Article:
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Steve Berer, Joe Carroll, and on-line civility

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  • Brad Sullivan
    Mr. Berer, I have to step into it here and ask a couple of questions. When we read a text, are we not engaging data ? I taught a class with an environmental
    Message 1 of 3 , Jan 1, 2010
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      Mr. Berer,

      I have to step into it here and ask a couple of questions. When we read a text, are we not engaging "data"? I taught a class with an environmental scientist a few years back and the main thing we discovered together is that we were doing the same sorts of things in different "ecosystems." He studied swamplands, and I studied literary texts. But we were both engaged in finding patterns, interpreting, and making claims (theories) about what the "data" in our systems of study meant.

      Reductionism is boring because it attempts to formulize the complexities of experience. But careful and thoughtful analysis of data is not the same thing as reductionism.

      When you say to Joe Carroll, who I do not know: "Therefore, you're not speaking to the issues that drive MOST authors to write, and most critics to criticize, and most readers to read. And it's why most literary journals are COMPLETELY uninterested in what you have to say," you are guilty of (1) insinuating that you DO know these largely unknowable (and always debatable) things, and (2) dismissing Professor Carroll's work.

      You continually complain about Joe Carroll "beating you up" on-line, but it seems to me you are involved in the same activity. As Shakespeare said, "methinks the [complainer] doth protest too much."

      Best regards,

      Brad Sullivan
      Associate Professor of English
      Western New England College
      http://mars.wnec.edu/~dsulliva/



      --- On Thu, 12/24/09, Stephen Berer <steve@...> wrote:

      From: Stephen Berer <steve@...>
      Subject: RE: [CogLAs] [biopoet] Bé rubé review Boyd
      To: biopoet@yahoogroups.com
      Date: Thursday, December 24, 2009, 8:52 PM

       

      Joe Carroll said:

      The Darwinists I know do in fact speak to the author's issues and intentions. They don't of course assume that the author is himself or herself a Darwinist; they just assume that the author is in possession of an evolved and adapted mind and is speaking to other people who have such minds.

      Sorry Joe, it's not the same thing. This is data analysis, not LITERARY analysis. And I think that's one of the big problems with the discussions that go on here. Many of you don't know the difference. Therefore, you're not speaking to the issues that drive MOST authors to write, and most critics to criticize, and most readers to read. And it's why most literary journals are COMPLETELY uninterested in what you have to say.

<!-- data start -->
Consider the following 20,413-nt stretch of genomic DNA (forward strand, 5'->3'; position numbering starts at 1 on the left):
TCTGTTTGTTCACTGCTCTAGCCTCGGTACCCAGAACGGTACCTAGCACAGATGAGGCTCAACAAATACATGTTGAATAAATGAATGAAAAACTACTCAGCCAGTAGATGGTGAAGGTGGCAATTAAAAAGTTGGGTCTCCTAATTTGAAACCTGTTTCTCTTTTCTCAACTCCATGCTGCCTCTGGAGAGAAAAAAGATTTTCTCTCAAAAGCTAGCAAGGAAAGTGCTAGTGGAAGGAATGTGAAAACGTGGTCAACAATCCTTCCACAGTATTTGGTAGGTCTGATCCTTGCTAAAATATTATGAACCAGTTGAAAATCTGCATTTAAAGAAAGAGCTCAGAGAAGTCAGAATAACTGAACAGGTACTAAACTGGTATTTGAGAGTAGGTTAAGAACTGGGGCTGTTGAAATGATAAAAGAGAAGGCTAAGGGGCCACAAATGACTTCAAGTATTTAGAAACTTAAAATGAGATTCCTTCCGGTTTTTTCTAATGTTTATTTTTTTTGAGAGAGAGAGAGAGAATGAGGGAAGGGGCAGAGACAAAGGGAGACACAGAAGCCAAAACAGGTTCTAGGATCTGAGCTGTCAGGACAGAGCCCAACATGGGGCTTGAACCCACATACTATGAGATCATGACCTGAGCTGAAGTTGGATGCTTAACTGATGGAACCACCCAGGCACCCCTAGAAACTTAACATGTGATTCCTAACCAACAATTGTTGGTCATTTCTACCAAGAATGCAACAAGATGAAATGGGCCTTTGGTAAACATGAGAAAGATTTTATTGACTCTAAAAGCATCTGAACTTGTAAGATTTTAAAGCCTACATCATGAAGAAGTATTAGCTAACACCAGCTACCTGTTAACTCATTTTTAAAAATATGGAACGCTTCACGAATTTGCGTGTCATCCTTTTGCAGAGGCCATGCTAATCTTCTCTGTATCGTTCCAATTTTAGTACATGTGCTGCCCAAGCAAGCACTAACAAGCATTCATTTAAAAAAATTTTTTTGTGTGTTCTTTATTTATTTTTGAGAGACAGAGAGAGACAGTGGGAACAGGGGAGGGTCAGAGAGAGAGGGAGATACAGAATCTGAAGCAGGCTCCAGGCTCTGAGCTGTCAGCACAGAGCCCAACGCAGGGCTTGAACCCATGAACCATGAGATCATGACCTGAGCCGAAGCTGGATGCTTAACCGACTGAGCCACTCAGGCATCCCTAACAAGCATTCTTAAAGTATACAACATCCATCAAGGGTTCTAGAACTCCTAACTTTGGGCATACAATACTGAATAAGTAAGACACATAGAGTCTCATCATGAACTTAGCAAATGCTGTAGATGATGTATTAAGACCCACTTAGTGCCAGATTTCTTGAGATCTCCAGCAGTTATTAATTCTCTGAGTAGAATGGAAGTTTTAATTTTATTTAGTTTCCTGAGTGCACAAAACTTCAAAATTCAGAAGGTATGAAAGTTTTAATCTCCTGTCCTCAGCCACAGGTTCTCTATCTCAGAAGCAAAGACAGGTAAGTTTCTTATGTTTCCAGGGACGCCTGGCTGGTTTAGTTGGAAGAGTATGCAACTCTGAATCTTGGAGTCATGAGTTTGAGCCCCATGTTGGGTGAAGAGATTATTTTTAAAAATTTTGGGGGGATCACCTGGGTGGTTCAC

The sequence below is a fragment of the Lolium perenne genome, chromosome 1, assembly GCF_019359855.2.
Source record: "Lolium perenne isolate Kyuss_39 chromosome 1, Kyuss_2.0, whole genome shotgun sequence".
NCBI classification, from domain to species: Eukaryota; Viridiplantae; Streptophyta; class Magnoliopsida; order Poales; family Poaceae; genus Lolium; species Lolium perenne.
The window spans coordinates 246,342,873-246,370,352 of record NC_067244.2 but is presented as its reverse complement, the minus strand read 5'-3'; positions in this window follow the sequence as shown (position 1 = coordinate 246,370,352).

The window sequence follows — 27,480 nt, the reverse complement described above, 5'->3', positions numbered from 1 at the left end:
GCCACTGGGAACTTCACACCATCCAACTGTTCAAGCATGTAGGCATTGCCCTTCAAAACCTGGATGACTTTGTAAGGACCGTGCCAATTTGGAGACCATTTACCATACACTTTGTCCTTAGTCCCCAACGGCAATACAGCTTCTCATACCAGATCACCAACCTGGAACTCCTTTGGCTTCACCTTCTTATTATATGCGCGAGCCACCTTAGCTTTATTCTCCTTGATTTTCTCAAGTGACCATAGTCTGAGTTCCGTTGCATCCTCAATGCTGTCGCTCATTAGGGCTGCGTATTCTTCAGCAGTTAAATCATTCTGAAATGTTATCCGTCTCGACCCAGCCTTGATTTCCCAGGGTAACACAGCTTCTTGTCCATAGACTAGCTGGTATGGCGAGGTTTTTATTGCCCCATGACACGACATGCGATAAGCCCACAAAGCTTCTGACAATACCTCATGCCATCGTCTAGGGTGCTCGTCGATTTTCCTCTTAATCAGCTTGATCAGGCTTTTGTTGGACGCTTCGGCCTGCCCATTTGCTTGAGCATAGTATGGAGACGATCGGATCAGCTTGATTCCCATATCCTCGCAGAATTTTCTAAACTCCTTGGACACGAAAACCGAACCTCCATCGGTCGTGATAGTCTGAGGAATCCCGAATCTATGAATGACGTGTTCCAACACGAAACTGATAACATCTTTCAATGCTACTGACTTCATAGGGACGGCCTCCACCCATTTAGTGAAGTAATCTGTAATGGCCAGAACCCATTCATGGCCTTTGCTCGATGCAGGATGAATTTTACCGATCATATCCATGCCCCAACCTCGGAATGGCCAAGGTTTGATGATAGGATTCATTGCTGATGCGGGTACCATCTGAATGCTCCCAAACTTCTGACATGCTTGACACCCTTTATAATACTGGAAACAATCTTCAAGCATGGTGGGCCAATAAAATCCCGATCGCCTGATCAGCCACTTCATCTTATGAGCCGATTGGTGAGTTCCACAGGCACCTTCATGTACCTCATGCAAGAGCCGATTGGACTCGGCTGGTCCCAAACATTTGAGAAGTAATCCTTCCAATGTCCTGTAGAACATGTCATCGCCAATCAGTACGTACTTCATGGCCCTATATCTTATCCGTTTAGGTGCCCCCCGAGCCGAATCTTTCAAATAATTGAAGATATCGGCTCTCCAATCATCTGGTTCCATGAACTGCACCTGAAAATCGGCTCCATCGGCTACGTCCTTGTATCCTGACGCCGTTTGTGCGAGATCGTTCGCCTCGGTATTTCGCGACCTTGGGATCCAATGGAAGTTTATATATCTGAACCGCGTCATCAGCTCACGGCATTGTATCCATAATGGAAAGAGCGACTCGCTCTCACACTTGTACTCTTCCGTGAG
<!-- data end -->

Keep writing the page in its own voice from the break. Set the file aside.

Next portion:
And, by the way, Joe, my comments have ABSOLUTELY NOTHING to do with what I think about Darwinism or whether Darwinism is a true and comprehensive theory. The fact that you would say such a thing (as a backhanded slur against me) speaks VOLUMES about your lack of understanding of what literary criticism is.
      Steve Berer

      Excessive piousness is a cloak of evil.
                       http://www.shivvete e.com
                       http://shivvetee. blogspot. com/


    • Stephen Berer
      Hi Brad, ... Brad, I never mentioned or implied that analysis by any member of this discussion is reductionist. I m a member of this group because I find the
      Message 2 of 3 , Jan 2, 2010
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        Hi Brad,

        Reductionism is boring because it attempts to formulize the complexities of experience. But careful and thoughtful analysis of data is not the same thing as reductionism.

        Brad, I never mentioned or implied that analysis by any member of this discussion is reductionist. I'm a member of this group because I find the kind of research and analysis being done here is fascinating and important. However, if Joe or anyone else thought I was demeaning his work, or the work of ANY member of this group, or that I was implying that it was reductionist, I truly apologize to him/her/them. That was IN NO WAY my intention, and indeed, I'm dumbfounded that anyone might have concluded such a thing from what I was saying.

        When you say to Joe Carroll, who I do not know: "Therefore, you're not speaking to the issues that drive MOST authors to write, and most critics to criticize, and most readers to read. And it's why most literary journals are COMPLETELY uninterested in what you have to say," you are guilty of (1) insinuating that you DO know these largely unknowable (and always debatable) things, and (2) dismissing Professor Carroll's work.

        Brad, some members of this group started a journal called Entelechy to specifically address the crying need for a public literary forum for the work that members of this group are doing, precisely because MOST literary journals were NOT publishing this kind of analysis.
        Therefore, I will interpret what you have said here in a non-literal way, and assume that you are reprimanding me for being uncivil, or worse, to Joe and perhaps others. I greatly value 1) civil discourse and 2) respect for differences of understanding. If I violated my own standards, and I will accept that I did, I deserved and acknowledge your public reprimand. Joe, I hope you will accept my apology.

        Steve Berer

        Excessive piousness is a cloak of evil.
                         http://www.shivvetee.com
                         http://shivvetee.blogspot.com/
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